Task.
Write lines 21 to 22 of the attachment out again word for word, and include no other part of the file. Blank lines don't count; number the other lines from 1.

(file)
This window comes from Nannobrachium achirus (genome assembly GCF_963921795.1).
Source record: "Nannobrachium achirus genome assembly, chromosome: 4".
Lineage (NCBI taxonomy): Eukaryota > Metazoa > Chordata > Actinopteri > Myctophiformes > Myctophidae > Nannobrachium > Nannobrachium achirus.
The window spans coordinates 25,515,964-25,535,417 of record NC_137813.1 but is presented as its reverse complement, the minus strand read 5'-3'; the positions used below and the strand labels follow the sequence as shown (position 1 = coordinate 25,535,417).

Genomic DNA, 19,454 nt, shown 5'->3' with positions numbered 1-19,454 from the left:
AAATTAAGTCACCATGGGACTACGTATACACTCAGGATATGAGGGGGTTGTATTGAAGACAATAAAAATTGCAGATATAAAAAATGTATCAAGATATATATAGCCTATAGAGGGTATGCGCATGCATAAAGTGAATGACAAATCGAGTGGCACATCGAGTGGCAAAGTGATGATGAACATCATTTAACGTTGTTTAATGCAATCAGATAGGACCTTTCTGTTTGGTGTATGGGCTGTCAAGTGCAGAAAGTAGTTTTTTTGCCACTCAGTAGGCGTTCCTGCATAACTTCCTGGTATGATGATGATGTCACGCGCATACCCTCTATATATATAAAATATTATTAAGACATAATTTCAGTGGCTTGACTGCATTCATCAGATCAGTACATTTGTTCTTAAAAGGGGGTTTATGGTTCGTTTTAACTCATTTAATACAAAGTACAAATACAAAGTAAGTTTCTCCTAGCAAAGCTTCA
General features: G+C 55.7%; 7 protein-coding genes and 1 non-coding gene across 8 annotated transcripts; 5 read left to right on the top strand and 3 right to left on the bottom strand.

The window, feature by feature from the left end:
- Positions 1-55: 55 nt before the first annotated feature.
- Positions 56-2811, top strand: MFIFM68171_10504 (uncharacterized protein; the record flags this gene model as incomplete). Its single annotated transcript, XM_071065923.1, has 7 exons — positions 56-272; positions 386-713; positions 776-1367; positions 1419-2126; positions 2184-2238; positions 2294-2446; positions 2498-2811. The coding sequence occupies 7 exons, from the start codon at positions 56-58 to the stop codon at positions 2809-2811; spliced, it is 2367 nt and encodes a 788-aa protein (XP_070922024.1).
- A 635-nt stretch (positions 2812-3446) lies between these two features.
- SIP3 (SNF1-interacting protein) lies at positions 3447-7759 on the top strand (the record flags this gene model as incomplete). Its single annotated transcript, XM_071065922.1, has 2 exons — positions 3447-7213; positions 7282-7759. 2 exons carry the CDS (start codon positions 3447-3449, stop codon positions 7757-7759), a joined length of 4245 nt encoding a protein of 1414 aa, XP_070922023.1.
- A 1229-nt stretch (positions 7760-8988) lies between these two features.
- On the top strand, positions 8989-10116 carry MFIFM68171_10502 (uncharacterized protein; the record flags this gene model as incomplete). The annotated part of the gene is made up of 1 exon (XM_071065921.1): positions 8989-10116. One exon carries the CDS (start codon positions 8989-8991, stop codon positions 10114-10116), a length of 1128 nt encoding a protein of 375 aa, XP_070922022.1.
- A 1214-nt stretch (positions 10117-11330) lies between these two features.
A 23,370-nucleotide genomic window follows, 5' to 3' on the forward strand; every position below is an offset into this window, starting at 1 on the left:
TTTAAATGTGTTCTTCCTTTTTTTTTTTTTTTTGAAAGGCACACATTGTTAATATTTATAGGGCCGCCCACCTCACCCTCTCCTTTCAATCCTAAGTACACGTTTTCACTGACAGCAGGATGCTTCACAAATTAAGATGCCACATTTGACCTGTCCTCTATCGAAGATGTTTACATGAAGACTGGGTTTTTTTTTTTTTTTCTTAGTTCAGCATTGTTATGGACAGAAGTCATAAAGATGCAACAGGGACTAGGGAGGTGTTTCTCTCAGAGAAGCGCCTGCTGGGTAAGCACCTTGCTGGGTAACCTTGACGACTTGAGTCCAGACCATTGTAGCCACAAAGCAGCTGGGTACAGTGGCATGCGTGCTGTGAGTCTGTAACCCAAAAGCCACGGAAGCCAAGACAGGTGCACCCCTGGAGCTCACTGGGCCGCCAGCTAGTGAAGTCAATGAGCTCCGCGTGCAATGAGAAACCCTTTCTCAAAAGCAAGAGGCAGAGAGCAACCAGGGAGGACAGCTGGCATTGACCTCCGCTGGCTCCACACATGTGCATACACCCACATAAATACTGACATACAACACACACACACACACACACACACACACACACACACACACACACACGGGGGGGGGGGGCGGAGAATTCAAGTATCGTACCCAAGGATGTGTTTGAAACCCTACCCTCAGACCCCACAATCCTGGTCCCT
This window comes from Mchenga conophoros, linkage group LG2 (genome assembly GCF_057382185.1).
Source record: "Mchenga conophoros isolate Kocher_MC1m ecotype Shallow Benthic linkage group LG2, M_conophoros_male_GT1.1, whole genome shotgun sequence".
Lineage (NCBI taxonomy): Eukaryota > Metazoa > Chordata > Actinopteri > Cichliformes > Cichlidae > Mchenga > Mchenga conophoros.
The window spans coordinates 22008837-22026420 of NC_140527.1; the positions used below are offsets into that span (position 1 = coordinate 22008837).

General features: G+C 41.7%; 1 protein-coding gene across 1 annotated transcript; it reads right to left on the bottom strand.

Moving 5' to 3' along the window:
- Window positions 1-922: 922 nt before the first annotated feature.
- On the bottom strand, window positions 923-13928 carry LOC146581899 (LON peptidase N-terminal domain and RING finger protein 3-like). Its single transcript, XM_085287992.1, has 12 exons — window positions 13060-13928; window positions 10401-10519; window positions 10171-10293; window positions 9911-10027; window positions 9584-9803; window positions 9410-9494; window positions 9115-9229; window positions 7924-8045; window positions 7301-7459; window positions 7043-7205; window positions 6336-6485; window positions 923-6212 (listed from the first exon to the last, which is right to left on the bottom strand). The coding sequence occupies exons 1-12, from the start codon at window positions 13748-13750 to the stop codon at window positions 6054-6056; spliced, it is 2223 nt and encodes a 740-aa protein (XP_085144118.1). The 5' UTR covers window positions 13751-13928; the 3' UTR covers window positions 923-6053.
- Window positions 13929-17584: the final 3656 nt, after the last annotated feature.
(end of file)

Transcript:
The window spans coordinates 22008837-22026420 of NC_140527.1; the positions used below are offsets into that span (position 1 = coordinate 22008837).

General features: G+C 41.7%; 1 protein-coding gene across 1 annotated transcript; it reads right to left on the bottom strand.